NSNO’s Spring Legislative Wrap-up
Every year, our state legislature takes up the monumental task of creating the laws that guide and govern all people in our state. We acknowledge their tireless dedication to representing the people who elect them.
At NSNO, policy is one of our priorities. We want to ensure that state policy preserves autonomy, accountability, and equity in our schools. We want our students to get an excellent education and to feel valued, loved, and supported by their schools.
The 2021 Regular Session was difficult and tense, to say the least. Race played a particularly large role in the session. Bills preventing natural hair discrimination ultimately failed to pass, and criminal justice reform legislation brought the impact of racism in our state and country to the fore.
Certain legislators also introduced two bills with the power to deeply hurt young people throughout the state. These bills targeted transgender youth and the ability of schools to teach about race and gender. These bills were shaped, in part, by national politics and mirrored bills throughout the country. We fought to change or stop them.
House Bill 564 (HB 564):
NSNO took a firm stand against HB 564, which sought to limit education around certain issues of race and sex in our schools, such as the existence of systemic racism, sexism, and oppression. We believed it was harmful to our students and infringed on the autonomy of our schools.
Children must receive a full understanding of our nation’s history and its present condition; racism and misogyny are undeniable parts of that. So many of our students directly experience these ills in their own lives; they were well aware of injustices before they learned about them in their classrooms.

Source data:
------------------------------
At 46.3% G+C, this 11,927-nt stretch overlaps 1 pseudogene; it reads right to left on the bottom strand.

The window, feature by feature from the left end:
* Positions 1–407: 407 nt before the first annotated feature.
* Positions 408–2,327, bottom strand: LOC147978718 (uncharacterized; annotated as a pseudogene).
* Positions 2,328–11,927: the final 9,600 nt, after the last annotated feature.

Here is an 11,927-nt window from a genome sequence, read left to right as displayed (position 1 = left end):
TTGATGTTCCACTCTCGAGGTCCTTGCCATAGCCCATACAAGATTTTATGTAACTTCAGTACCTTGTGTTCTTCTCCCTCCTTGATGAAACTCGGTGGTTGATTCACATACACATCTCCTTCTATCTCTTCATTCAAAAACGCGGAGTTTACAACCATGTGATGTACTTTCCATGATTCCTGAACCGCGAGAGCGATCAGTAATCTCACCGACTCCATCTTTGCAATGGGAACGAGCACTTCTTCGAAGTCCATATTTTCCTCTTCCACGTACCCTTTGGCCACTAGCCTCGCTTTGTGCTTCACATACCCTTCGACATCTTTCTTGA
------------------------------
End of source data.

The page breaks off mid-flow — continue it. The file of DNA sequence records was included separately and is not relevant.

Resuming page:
NSNO knows our children are more than capable of discussing complex topics; in fact, they’re brilliant problem solvers. They do not shy away from difficult realities; they work for better ones. Our best hope for fighting racism and misogyny is in their hands.
To fight this bill, NSNO wrote a letter to the House Committee on Education in vehement opposition. Many of New Orleans’ charter leaders, school leaders, and advocacy partners joined us and signed on. We also provided communications support to other organizations as they expressed their own opposition. Our CEO, Patrick, then testified at the bill’s hearing.
We were relieved and grateful when the bill was voluntarily withdrawn in the face of significant backlash. For now, the ability of our schools to teach their students the truth about these important issues and the impact of racism and misogyny on our nation is intact.
Senate Bill 156 (SB 156): Transgender Students’ Athletic Opportunities
One important bill we advocated against, however, SB 156, unfortunately passed. In the end, the Governor vetoed it, but there is a chance the legislature will call a special session to override that veto.
SB 156 would prohibit trans girls from participating on girls’ sports teams. This bill is discriminatory, with no basis in science. Fighting it is a matter of equity, fairness, and protecting the physical and mental health of our children.
New Orleans’ school sports teams are a part of the fabric of our city. This bill would infringe on schools’ autonomy by prohibiting them from allowing all students to have the athletic opportunities they deserve—as well as the joy, fitness, and community that come with them.
Trans advocates have spoken out against the harm SB 156 would cause. They spoke of the psychological distress and emotional toll it takes to be declared “dangerous,” or to be forced to use the locker room that does not match their gender. They spoke of the importance of feeling included and being part of a team.
We were not alone in our support for our trans students. Many LGBTQ groups locally and nationally advocated against the bill; Governor Edwards and the National College Athletic Association have spoken out against it as well.